Communication is not a one way exchange where you simply impart your message onto another. It’s the mutual sharing of information by transferring it from one place to another. Communication can be verbal, non-verbal, written, or by the use of visual aids such as graphs or charts.
Communication is a process involving a sender, a message, and a receiver. Poor communication can result in your message being misinterpreted, misunderstood, or being completely ignored. Effective communication can improve the quality of your business and social relationships resulting in less conflict and more productive and rewarding time spent with others.
Let’s explore how to improve communication in more detail…
Don’t Underestimate the Power of Non-Verbal Communication
Research conducted by Dr. Albert Mehrabian, Professor Emeritus in Psychology at UCLA, found that only 7-percent of a message is conveyed by words while 93-percent is conveyed by non-verbal communication (55-percent via body language and 38-percent via tone of voice). For example if a person whispers “I love you” while holding their spouse and gazing into their eyes the message is drastically different from a person striding away, snorting, and shouting in an angry voice, “I LOVE YOU?” Body language and tone are considered more honest forms of communication.
Social media such as Facebook, Twitter, and dating websites can pose serious communication problems as they rely exclusively on written communication. Even the telephone is a more reliable source of communication as it can help convey the caller’s sex, nationality, education, and mood. The internet has become a profitable place for predators to hide, creating false profiles, altering their age or sex with the click of a button. They can do this because the internet uses the most ineffective communication possible, that of the verbal message in written form.
In today’s hectic world it’s often difficult to communicate without some sort of distraction. If you want to communicate effectively you will need to turn off the television, put away your iPod and cell phone and take your headphones off. The person receiving your message will need to do the same. This way you can focus on what and how you want to say something. Then pay attention to how the other person responds to your message.
What does their body language tell you? Are they upset? Happy? Did they shrug their shoulders? This information will help you assess whether or not your message came across as you intended. Are they paying attention or looking down at their feet? How about their facial expression or body tension? Do they look like they’re about to yell at you?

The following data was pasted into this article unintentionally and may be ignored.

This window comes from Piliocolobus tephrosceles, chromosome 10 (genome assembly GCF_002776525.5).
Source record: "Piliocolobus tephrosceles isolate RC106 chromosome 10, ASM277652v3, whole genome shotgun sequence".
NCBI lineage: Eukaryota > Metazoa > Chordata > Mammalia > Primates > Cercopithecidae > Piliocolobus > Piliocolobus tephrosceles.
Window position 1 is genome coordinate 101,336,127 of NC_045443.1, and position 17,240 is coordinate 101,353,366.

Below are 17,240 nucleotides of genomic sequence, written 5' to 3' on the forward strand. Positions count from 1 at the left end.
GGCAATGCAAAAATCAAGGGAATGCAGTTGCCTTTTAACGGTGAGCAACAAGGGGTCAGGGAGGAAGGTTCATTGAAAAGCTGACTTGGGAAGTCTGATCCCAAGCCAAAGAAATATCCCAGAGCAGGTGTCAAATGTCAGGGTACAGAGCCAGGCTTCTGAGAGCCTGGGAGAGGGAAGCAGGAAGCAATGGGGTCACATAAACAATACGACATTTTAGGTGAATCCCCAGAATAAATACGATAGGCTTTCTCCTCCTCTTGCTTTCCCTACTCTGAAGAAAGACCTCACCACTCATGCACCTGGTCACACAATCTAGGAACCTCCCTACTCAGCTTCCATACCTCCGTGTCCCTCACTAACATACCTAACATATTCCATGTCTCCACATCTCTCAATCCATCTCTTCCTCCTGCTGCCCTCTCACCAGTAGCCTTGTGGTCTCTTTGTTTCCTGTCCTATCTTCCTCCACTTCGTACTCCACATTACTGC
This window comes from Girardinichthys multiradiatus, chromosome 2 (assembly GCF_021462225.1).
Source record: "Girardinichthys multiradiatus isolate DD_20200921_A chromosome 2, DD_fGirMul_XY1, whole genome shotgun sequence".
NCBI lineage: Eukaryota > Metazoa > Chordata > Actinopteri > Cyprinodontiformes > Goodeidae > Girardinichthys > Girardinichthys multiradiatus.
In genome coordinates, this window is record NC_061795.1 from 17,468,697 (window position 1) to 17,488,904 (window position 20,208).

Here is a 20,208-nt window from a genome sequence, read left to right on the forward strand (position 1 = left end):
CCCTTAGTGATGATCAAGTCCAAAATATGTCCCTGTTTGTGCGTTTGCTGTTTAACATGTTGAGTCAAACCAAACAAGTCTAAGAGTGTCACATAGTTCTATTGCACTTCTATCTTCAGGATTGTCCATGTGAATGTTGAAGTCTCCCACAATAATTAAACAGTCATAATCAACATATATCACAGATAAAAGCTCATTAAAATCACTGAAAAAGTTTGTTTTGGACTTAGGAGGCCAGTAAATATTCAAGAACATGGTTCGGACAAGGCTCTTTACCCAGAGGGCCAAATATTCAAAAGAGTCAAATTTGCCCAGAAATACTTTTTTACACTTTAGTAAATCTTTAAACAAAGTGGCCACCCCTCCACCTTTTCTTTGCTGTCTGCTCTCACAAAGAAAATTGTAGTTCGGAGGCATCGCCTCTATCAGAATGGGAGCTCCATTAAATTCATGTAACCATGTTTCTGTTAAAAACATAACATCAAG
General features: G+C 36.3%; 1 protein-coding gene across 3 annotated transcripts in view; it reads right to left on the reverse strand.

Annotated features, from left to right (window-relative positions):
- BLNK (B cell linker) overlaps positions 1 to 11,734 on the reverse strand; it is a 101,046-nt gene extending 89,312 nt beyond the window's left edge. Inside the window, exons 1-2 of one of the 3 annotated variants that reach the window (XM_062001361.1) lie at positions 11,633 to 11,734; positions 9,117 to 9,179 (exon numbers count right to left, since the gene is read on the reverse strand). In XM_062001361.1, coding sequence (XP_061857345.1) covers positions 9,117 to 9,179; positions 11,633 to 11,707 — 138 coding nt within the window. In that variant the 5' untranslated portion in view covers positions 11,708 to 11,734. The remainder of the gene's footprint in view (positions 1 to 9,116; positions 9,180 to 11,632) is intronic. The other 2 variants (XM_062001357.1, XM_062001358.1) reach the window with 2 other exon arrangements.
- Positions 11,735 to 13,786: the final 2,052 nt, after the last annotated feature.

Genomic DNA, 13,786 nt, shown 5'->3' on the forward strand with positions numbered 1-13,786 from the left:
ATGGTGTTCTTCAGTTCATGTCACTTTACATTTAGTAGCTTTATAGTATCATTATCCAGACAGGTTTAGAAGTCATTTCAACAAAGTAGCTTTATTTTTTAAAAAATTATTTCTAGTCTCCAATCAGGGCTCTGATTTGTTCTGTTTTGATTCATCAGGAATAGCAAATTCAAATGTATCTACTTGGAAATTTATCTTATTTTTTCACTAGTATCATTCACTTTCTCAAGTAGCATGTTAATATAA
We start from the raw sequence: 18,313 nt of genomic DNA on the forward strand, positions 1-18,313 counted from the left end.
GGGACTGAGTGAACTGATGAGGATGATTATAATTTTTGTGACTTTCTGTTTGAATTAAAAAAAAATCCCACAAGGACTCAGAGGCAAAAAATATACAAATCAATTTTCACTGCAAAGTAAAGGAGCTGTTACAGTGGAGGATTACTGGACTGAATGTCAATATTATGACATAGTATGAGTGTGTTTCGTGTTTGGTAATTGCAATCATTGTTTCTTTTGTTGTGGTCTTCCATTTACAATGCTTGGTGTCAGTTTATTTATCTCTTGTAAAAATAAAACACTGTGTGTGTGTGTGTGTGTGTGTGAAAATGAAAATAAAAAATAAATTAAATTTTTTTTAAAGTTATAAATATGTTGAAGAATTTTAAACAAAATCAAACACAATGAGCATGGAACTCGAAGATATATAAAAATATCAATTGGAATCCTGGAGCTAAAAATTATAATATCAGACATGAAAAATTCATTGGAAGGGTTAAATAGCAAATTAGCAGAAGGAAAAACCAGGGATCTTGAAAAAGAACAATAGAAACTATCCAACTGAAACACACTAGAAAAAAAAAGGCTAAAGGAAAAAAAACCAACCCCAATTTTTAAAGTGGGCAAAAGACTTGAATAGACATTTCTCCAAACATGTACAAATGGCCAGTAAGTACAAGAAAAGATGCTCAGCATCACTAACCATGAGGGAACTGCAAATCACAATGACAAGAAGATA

Practice Active Listening
Listening is the most crucial skill in communication yet most people are not good at it. In fact research has shown we remember only 25- to 50-percent of what we hear. Practicing active listening can help you strengthen this skill. This technique conveys that you care about the other person’s response, are paying attention and are really hearing what they have to say.
Active listening involves giving another person your undivided focus, maintaining eye contact, allowing them to finish what they are saying without judgement or interruption, taking note of their nonverbal messages, and paraphrasing or parroting back to them what they have just said. By using this technique you are making a concentrated effort to hear not only the words, but the complete message being sent.
Content vs. Context
Content is the message we wish to relay. Context is that which gives meaning to our message. People need to have meaning for what they hear in order to make sense of the message, but if none is provided they make up their own.
For example, if you were to receive a phone call from a man telling you he wants to shoot and blow up your house, your first instinct would be to call the police. If the man had identified himself first as a photographer for a home decorating magazine your reaction would have been completely different!
Say the Other Person’s Name
An individual’s name is one of the most emotionally powerful words to them. Our names have been programmed into us since childhood. Therefore, addressing a person by name creates an automatic and familiar bond.
You have to be careful how you say their name and whether to address them by their first name, first and last, or by a title (i.e., Mr., Mrs., or Ms., or Miss). If you say their name in a positive manner it can create positive emotions that make them feel good, and they will trust and respect you on a subconscious level without knowing why.